Subba’s Serendipitous moments

September 1, 2009

Wikipedia wrestles with a growth and direction dilemma

Wikipedia has been an unqualified success of this decade. It is just not the product but the way they have created it. They spawned a new ideology, a new culture. In fact several enterprises have started to develop their content management and even the knowledge management practices around a wiki model.

However Wikipedia itself faces a deep dilemma about its growth and direction.

It started off as an encyclopedia from voluntary contributors and complete freedom to improve the content. Now, in its latest announcement it will impose an editorial review on articles. So, now the notion that everyone can change the entries is no longer true. In my view this is inevitable. A great ability to influence has to be accompanied by an equal amount of responsibility.

Currently they are doing a review about their culture and growth direction. I am particularly pleased that they are doing that because one of their commitments was to give a free encyclopedia to the world in possibly every language. They clearly seem to have lost sight of that.

The interesting thing is that Jimmy Wales — the man who created this movement and now an iconic figure is most critical about the direction itself.

Unlike corporations, Wikipedia is run by a Foundation which means that they have followers wedded to a particular cause. Changing the growth trajectory is not simply a matter of a CEO or the Board making a decision, but they would need to carry the thousands of volunteers with them — no easy task.

This would be an interesting organizational change to watch and learn from.



  1. In my opinion Wikipedia has started to show cracks a couple of years ago. I was an active contributor (started 50 something articles of which some have gone big) once upon a time, but eventually I was tired of interacting with some really arrogant, self-opinionated people. The constant bickering that happened with the edits in the backstage, and the need for more politics & diplomacy has turned back on a lot of small editors. For somebody who doesn’t have the whole day to waste and wants to contribute quickly and efficiently, things were getting harder and harder.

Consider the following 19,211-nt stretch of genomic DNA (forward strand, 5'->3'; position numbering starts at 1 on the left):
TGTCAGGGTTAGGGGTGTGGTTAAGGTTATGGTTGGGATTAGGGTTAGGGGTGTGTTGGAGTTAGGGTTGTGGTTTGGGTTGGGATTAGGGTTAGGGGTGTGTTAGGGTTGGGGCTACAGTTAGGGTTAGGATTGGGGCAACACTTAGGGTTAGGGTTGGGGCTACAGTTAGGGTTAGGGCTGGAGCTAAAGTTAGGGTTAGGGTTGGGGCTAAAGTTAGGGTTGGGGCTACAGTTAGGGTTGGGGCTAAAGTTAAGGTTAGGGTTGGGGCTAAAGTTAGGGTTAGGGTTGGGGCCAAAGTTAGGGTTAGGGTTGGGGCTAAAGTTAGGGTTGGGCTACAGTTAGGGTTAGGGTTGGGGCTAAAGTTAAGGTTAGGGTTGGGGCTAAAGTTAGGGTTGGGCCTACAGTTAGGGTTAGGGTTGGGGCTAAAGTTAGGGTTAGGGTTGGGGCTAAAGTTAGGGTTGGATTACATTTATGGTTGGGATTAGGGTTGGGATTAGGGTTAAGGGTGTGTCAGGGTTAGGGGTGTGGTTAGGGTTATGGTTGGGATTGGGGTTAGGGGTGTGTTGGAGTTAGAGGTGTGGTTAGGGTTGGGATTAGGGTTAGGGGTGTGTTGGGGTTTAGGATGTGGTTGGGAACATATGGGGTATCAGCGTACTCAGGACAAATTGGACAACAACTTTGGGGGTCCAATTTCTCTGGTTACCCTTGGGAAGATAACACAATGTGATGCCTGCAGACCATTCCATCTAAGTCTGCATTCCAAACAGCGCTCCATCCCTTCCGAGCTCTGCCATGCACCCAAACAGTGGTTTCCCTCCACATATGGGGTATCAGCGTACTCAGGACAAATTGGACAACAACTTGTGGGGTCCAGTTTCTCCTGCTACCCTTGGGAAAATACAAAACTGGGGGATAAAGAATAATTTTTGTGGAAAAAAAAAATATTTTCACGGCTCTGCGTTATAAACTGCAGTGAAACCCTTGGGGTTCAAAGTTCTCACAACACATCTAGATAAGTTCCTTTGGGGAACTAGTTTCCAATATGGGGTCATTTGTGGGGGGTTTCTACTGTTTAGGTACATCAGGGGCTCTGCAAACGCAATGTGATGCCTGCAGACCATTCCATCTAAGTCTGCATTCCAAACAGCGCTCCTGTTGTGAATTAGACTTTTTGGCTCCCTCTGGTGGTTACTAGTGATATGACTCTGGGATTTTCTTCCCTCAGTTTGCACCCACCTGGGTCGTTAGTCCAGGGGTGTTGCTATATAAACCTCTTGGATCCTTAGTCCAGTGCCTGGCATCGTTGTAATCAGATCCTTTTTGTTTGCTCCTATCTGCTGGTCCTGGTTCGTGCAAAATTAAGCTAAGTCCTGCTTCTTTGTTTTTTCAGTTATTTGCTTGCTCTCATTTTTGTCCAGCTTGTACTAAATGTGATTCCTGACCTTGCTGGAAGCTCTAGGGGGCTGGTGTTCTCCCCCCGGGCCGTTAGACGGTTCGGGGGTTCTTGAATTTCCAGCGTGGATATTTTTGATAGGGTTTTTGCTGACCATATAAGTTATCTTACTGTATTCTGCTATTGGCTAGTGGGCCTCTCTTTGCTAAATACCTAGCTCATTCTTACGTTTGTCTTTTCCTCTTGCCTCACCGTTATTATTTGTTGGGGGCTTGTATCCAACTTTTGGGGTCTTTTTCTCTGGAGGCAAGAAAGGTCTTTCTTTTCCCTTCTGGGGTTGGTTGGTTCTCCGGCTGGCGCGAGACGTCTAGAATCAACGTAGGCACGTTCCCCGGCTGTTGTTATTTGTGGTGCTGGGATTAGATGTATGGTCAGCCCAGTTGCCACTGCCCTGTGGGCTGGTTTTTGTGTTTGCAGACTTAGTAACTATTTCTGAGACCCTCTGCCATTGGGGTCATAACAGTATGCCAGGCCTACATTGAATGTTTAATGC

There were many self-styled Ayatollahs who looked upon casual editors like how the Pharaohs used to look upon their slaves. Their snobbery and merciless editing without discussion left distaste. A lot of times dealing with 15 year olds was a pain and there was an instance where one crazy teenager was creating portals and hundreds of articles of a completely unknown religous cult in Southern India. Reading Wikipedia talk about that cult in hundreds of articles could convince a casual observer that it was a religion followed by 1 billion people. He created various accounts and was sock puppeteering.

    For Wikipedia’s sake they need to go on a more organized route and allow more real experts with open minds in their higher level committees. There needs to real life checks to ensure one person gets only one vote and the identities of the top level editors are well known. Otherwise Wikipedia will soon degenerate like Somalia.

    I don’t believe in Anarchy. A model of complete openness like Wikipedia would either degenerate into Warlord culture unless somebody brings traditional forms of governance to it.

    Comment by Balaji Viswanathan — September 1, 2009 @ 11:19 am | Reply

  2. Obviously a ‘renewal’ of this magnitude will take more than just one mind, so let me throw my 2 cents into the ring. But caution: I write/think/speak about changing sysems, through values, by getting buy-in at the values/criteria level. If you’re not seeking that sort of change, my comments won’t help.